The research project VESTA aims at evaluating possible uses for drones in a human settlement. Operational complexity and utility for the crew are analysed, with regard to safety, crew time and training. A multicopter is used during Extravehicular Activities (EVA) and piloting of the vehicle from inside the station is evaluated. Because of the current absence of a global positioning system on Mars, possible alternative navigation technologies are considered. Due to potential safety issues, flight operations are performed using Earth GPS; further studies are therefore required to investigate autonomous navigation on Mars.
Two different scenarios are evaluated: environment monitoring and settlement inspection. In the first, the drone flies at high altitude to acquire a general understanding of the outside environment, and as a possible warning weathercast system for sandstorms. For inspection missions, the flying drone points its cameras and sensors at the station and navigates autonomously to specific points of interest selected in the MDRS facility. This allows the crew to inspect the external elements, and the use of object recognition algorithms reduces the necessary crew time and increases automation levels of inspection operations.
Preliminary results of this research project were presented at the 70th International Astronautical Congress in Washington D.C. in October 2019.
Neural networks and AI are an emerging field in the drone industry. Object recognition and tracking Algorithms are fundamental for real-time applications on Mars, since the huge communication delay. To efficiently fly on the martian surface we`ll require navigation software capable of detecting obstacles and updating the UAV route in real-time. Also, the same algorithms can be used to meet specific mission requirements such as outpost inspections, geological surveys and Search and Rescue operations. Without GPS the data coming from the onboard cameras are an important feature to achieve situational awareness and position.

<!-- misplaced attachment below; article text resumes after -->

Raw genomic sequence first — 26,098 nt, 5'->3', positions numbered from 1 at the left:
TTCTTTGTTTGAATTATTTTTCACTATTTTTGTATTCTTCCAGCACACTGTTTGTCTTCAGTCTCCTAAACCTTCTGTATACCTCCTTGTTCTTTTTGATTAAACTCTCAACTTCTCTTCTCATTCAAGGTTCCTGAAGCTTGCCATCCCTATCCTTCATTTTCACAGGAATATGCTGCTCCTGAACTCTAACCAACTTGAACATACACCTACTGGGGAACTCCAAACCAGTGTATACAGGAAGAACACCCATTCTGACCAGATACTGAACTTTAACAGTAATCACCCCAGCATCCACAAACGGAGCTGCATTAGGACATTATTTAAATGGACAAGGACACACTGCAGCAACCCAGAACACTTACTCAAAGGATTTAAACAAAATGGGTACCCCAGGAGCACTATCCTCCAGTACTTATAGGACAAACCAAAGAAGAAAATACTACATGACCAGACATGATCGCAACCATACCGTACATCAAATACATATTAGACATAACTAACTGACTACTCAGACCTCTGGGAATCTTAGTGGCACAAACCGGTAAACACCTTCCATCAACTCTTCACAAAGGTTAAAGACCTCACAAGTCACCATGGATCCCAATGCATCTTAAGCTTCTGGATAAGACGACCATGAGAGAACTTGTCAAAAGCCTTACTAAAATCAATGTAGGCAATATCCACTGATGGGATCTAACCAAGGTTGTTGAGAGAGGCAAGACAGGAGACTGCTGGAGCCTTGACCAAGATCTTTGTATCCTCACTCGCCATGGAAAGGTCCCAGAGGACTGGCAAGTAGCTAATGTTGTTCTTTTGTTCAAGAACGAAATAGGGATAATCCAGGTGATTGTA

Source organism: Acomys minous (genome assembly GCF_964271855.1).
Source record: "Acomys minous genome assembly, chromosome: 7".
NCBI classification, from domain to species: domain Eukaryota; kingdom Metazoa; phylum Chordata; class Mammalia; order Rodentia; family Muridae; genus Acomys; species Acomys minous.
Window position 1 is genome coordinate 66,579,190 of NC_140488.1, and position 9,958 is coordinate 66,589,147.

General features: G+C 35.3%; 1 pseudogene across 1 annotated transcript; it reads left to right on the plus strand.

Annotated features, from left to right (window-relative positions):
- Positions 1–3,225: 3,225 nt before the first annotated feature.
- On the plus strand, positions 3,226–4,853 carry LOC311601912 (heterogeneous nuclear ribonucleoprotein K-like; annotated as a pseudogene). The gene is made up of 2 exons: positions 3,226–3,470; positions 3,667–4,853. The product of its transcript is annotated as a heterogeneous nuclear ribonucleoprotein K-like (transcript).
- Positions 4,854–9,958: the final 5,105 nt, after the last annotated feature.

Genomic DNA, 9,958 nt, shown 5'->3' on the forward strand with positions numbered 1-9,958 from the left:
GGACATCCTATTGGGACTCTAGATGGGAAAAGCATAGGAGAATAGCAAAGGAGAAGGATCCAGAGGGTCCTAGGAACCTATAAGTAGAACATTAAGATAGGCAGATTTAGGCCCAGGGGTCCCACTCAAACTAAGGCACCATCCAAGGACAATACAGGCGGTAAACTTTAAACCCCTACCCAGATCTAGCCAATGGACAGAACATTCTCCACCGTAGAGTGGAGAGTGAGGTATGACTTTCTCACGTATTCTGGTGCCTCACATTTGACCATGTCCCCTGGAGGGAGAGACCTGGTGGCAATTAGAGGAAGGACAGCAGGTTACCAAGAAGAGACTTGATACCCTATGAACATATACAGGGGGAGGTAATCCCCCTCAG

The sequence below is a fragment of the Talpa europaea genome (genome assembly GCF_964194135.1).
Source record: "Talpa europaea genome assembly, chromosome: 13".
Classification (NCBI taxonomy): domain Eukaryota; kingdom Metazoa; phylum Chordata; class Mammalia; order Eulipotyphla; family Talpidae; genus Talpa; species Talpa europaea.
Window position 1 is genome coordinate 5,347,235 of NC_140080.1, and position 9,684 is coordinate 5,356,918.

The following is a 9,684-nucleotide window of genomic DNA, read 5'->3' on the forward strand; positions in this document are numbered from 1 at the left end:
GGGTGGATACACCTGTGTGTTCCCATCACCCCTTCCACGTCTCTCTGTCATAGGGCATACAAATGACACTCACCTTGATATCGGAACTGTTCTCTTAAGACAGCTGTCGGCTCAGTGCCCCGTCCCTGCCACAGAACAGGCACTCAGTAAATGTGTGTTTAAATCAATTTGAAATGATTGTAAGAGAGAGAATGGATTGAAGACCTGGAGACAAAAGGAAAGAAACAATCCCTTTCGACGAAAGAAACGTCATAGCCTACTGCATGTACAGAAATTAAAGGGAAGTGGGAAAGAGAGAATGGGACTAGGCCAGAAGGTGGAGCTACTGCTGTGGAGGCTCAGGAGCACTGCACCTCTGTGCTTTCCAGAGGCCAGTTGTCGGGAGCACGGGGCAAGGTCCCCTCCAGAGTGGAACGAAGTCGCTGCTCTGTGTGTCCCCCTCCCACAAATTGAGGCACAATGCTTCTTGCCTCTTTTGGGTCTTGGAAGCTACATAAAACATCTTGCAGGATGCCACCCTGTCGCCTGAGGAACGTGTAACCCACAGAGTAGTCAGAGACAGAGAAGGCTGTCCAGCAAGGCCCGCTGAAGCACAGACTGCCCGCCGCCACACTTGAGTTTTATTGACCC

DOME effort on computer vision development is focused on three main areas:
The developed algorithms are implemented inside the drones onboard computers and are going through extensive field testing to ensure their reliability. The collaboration with the Mars Planet Association is a key factor of this research.
The atmospheric pressure and density on Mars are less than 1% of the terrestrial values. What does that mean, in terms of flight dynamics? DOME is investigating the consequences that specific flight geometry choices will have on the next generation of Mars UAVs. Different architectures will be evaluated, from traditional wing profiles to lighter-than-air vehicles. The objective of this research is to classify the different approaches to artian flight and to find the best design criteria to be implemented in our drones.
Mars helicopter, developed by NASA Jet Propulsion Laboratory, will be the first experiment on martian flight conducted on the planet’s surface and it will serve as the main enabler to the use of UAVs to explore the martian surface. Lightweight materials, high-efficiency motors and power sources are the core features of this research, that make use of advanced composites and batteries as well as in-development technologies.
The martian flight research is conducted in collaboration with AIAA University of Houston.